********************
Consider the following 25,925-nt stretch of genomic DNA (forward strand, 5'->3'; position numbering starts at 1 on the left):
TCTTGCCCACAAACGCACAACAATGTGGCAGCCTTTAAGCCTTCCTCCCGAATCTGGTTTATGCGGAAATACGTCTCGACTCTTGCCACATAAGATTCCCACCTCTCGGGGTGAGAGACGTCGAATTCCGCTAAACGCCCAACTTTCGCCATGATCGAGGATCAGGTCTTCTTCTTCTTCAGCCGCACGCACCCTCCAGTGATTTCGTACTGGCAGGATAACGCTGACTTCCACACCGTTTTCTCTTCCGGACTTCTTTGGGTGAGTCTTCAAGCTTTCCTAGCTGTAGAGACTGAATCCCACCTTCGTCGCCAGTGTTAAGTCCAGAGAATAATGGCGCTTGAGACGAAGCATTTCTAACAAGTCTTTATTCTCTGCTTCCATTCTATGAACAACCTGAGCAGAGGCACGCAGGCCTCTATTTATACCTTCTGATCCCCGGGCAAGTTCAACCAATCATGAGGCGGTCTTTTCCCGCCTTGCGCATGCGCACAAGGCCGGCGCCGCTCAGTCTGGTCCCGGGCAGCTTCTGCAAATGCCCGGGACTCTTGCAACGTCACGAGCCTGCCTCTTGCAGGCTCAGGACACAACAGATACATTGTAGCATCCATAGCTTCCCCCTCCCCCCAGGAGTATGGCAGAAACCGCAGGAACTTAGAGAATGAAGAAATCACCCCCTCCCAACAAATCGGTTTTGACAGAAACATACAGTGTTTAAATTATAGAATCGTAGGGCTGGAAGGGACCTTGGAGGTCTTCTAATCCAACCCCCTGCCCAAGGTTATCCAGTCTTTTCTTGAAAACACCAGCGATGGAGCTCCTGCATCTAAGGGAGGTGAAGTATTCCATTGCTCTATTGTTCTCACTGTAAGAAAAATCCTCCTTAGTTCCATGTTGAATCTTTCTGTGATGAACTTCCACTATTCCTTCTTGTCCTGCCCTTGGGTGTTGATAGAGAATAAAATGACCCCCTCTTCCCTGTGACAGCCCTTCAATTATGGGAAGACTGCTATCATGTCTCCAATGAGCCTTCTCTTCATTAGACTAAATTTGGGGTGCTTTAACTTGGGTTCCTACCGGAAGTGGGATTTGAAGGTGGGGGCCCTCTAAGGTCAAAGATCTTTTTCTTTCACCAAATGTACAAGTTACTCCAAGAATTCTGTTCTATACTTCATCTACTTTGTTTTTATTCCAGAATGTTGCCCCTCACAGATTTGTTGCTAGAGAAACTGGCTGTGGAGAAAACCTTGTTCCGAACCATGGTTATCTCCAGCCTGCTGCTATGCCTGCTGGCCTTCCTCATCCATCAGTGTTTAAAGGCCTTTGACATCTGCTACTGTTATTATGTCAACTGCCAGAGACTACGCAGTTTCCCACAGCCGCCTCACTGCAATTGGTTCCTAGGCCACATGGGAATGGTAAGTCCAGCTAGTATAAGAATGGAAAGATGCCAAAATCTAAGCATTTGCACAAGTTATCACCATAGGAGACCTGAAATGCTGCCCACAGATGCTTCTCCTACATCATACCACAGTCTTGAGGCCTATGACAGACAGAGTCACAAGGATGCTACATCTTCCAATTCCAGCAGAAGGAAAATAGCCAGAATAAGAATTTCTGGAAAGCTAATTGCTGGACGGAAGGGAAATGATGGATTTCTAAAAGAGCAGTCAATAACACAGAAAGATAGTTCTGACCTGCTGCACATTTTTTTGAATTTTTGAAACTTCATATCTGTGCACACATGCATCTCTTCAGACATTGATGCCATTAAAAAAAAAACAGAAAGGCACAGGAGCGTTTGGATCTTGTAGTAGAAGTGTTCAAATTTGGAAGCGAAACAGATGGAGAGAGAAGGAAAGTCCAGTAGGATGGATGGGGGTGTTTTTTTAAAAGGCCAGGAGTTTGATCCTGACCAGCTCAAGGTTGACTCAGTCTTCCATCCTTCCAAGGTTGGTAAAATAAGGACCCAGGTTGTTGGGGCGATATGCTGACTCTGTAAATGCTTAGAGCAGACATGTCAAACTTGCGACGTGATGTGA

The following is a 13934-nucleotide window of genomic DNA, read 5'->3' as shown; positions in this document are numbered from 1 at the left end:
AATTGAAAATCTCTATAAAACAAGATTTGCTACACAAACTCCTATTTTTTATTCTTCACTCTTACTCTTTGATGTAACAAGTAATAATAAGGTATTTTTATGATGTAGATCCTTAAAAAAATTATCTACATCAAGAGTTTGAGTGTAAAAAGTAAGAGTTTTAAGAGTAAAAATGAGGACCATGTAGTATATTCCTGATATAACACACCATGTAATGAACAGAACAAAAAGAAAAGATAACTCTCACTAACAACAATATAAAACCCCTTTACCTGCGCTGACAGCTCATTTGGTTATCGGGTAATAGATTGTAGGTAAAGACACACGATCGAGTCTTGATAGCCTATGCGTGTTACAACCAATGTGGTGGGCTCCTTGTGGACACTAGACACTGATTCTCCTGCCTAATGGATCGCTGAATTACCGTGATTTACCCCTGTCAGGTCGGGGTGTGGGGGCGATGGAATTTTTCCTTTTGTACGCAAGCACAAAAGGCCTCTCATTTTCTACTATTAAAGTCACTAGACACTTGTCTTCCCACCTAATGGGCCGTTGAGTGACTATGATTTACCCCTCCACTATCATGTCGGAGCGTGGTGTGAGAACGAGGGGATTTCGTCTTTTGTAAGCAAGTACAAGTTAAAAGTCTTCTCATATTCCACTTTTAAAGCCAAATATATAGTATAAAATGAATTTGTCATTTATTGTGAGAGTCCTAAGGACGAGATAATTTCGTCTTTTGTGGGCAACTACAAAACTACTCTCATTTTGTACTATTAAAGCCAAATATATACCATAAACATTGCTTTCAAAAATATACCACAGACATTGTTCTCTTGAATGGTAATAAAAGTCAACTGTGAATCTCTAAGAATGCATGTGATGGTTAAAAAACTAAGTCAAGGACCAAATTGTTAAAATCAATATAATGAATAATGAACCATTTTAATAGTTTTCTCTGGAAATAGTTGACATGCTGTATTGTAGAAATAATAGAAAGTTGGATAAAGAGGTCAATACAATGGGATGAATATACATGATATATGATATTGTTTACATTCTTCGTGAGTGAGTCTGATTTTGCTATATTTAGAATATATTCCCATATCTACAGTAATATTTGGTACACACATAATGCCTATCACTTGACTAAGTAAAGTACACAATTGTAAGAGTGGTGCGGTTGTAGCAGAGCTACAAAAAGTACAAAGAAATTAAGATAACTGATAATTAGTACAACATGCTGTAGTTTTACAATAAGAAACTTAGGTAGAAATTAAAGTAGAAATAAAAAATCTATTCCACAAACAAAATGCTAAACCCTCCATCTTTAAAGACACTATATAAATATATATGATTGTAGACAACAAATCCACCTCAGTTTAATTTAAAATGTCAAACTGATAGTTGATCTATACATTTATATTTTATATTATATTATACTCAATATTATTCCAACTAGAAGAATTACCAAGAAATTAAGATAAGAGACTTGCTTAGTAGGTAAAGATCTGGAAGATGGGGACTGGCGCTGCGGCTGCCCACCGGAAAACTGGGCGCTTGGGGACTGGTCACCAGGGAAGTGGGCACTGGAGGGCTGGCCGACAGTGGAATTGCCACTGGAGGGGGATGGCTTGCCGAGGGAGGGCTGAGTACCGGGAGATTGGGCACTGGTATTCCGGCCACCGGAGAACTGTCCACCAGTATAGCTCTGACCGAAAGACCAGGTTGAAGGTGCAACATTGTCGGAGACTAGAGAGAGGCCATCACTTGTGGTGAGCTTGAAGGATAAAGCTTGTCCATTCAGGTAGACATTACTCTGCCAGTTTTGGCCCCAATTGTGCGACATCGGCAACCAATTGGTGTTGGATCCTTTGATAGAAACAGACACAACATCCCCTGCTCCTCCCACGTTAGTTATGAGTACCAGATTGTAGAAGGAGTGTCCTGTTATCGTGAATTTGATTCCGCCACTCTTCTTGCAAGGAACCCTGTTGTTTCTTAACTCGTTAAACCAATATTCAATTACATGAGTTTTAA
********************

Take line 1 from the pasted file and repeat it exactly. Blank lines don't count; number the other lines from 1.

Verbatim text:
Consider the following 25,925-nt stretch of genomic DNA (forward strand, 5'->3'; position numbering starts at 1 on the left):